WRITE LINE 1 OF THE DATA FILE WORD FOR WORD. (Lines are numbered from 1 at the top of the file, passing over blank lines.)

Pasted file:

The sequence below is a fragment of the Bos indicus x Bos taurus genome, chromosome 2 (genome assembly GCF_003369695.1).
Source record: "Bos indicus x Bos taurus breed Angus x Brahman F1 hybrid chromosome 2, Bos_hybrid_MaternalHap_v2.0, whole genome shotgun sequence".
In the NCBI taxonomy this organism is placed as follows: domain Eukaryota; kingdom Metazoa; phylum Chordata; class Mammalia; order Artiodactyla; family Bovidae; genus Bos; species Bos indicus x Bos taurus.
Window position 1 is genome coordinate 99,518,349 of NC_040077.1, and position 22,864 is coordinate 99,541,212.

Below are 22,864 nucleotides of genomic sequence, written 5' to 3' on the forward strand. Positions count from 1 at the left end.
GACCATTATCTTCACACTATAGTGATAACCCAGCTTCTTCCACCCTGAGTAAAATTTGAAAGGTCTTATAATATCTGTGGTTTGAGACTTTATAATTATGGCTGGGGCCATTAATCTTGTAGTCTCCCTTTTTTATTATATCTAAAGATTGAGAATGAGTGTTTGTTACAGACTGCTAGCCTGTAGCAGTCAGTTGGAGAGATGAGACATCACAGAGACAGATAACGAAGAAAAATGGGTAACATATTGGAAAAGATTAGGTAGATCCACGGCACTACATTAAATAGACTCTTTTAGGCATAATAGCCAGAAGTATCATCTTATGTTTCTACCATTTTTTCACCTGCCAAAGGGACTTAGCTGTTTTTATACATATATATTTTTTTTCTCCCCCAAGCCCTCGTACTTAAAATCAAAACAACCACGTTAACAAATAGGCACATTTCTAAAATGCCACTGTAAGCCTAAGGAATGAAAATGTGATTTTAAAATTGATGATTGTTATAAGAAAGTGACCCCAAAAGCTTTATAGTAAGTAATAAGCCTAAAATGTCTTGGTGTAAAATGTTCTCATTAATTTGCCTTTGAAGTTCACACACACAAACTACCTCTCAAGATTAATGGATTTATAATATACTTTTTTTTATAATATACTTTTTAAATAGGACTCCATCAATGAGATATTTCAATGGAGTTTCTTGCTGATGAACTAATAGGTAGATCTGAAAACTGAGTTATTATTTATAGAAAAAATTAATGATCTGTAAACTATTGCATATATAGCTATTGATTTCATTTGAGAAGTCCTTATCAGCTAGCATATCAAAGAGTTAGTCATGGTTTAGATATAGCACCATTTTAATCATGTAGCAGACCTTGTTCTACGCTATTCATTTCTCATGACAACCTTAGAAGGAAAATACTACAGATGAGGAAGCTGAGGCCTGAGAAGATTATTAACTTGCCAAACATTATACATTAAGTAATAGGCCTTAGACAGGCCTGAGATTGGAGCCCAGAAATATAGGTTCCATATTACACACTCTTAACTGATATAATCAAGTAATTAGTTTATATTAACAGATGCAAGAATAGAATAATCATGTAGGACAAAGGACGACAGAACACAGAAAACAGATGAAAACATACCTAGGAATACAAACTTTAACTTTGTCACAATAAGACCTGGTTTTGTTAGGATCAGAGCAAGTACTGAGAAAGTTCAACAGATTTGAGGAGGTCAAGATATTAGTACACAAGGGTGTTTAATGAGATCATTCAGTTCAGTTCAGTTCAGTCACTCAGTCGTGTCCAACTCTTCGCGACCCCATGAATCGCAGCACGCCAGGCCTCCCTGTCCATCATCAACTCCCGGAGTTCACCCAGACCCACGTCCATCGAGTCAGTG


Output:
The sequence below is a fragment of the Bos indicus x Bos taurus genome, chromosome 2 (genome assembly GCF_003369695.1).